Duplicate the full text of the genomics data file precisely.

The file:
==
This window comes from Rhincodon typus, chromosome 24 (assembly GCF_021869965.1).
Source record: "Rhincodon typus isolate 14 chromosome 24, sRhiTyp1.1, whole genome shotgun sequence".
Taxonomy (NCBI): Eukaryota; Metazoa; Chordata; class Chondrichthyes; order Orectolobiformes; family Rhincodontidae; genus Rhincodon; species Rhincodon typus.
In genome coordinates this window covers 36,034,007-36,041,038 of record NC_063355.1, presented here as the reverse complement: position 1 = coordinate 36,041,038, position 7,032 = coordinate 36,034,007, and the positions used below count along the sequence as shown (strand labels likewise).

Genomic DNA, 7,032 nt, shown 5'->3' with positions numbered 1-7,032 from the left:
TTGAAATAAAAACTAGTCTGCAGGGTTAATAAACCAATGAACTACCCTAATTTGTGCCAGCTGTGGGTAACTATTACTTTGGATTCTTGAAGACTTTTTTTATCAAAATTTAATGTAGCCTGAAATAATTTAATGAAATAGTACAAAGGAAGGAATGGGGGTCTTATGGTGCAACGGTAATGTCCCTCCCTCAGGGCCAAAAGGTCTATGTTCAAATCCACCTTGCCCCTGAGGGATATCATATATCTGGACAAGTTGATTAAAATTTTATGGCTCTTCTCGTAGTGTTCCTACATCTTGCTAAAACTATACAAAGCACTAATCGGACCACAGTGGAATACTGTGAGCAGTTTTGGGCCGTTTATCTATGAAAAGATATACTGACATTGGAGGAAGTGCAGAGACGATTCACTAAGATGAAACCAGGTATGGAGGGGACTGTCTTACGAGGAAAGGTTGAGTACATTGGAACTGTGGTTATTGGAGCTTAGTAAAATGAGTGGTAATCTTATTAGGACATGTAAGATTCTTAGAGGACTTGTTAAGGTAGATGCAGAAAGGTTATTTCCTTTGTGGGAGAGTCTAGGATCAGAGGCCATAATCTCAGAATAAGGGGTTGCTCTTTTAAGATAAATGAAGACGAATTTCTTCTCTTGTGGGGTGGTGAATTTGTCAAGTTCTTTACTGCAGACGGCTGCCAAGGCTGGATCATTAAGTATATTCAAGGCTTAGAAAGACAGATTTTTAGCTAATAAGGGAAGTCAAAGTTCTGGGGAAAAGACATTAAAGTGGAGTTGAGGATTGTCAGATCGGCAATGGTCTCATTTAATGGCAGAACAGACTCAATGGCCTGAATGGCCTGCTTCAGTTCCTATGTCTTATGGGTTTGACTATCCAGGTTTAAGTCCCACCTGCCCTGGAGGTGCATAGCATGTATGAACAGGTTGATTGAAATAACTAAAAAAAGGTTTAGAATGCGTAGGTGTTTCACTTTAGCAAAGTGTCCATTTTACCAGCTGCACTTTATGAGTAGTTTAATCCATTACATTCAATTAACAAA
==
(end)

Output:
This window comes from Rhincodon typus, chromosome 24 (assembly GCF_021869965.1).
Source record: "Rhincodon typus isolate 14 chromosome 24, sRhiTyp1.1, whole genome shotgun sequence".
Taxonomy (NCBI): Eukaryota; Metazoa; Chordata; class Chondrichthyes; order Orectolobiformes; family Rhincodontidae; genus Rhincodon; species Rhincodon typus.
In genome coordinates this window covers 36,034,007-36,041,038 of record NC_063355.1, presented here as the reverse complement: position 1 = coordinate 36,041,038, position 7,032 = coordinate 36,034,007, and the positions used below count along the sequence as shown (strand labels likewise).

Genomic DNA, 7,032 nt, shown 5'->3' with positions numbered 1-7,032 from the left:
TTGAAATAAAAACTAGTCTGCAGGGTTAATAAACCAATGAACTACCCTAATTTGTGCCAGCTGTGGGTAACTATTACTTTGGATTCTTGAAGACTTTTTTTATCAAAATTTAATGTAGCCTGAAATAATTTAATGAAATAGTACAAAGGAAGGAATGGGGGTCTTATGGTGCAACGGTAATGTCCCTCCCTCAGGGCCAAAAGGTCTATGTTCAAATCCACCTTGCCCCTGAGGGATATCATATATCTGGACAAGTTGATTAAAATTTTATGGCTCTTCTCGTAGTGTTCCTACATCTTGCTAAAACTATACAAAGCACTAATCGGACCACAGTGGAATACTGTGAGCAGTTTTGGGCCGTTTATCTATGAAAAGATATACTGACATTGGAGGAAGTGCAGAGACGATTCACTAAGATGAAACCAGGTATGGAGGGGACTGTCTTACGAGGAAAGGTTGAGTACATTGGAACTGTGGTTATTGGAGCTTAGTAAAATGAGTGGTAATCTTATTAGGACATGTAAGATTCTTAGAGGACTTGTTAAGGTAGATGCAGAAAGGTTATTTCCTTTGTGGGAGAGTCTAGGATCAGAGGCCATAATCTCAGAATAAGGGGTTGCTCTTTTAAGATAAATGAAGACGAATTTCTTCTCTTGTGGGGTGGTGAATTTGTCAAGTTCTTTACTGCAGACGGCTGCCAAGGCTGGATCATTAAGTATATTCAAGGCTTAGAAAGACAGATTTTTAGCTAATAAGGGAAGTCAAAGTTCTGGGGAAAAGACATTAAAGTGGAGTTGAGGATTGTCAGATCGGCAATGGTCTCATTTAATGGCAGAACAGACTCAATGGCCTGAATGGCCTGCTTCAGTTCCTATGTCTTATGGGTTTGACTATCCAGGTTTAAGTCCCACCTGCCCTGGAGGTGCATAGCATGTATGAACAGGTTGATTGAAATAACTAAAAAAAGGTTTAGAATGCGTAGGTGTTTCACTTTAGCAAAGTGTCCATTTTACCAGCTGCACTTTATGAGTAGTTTAATCCATTACATTCAATTAACAAA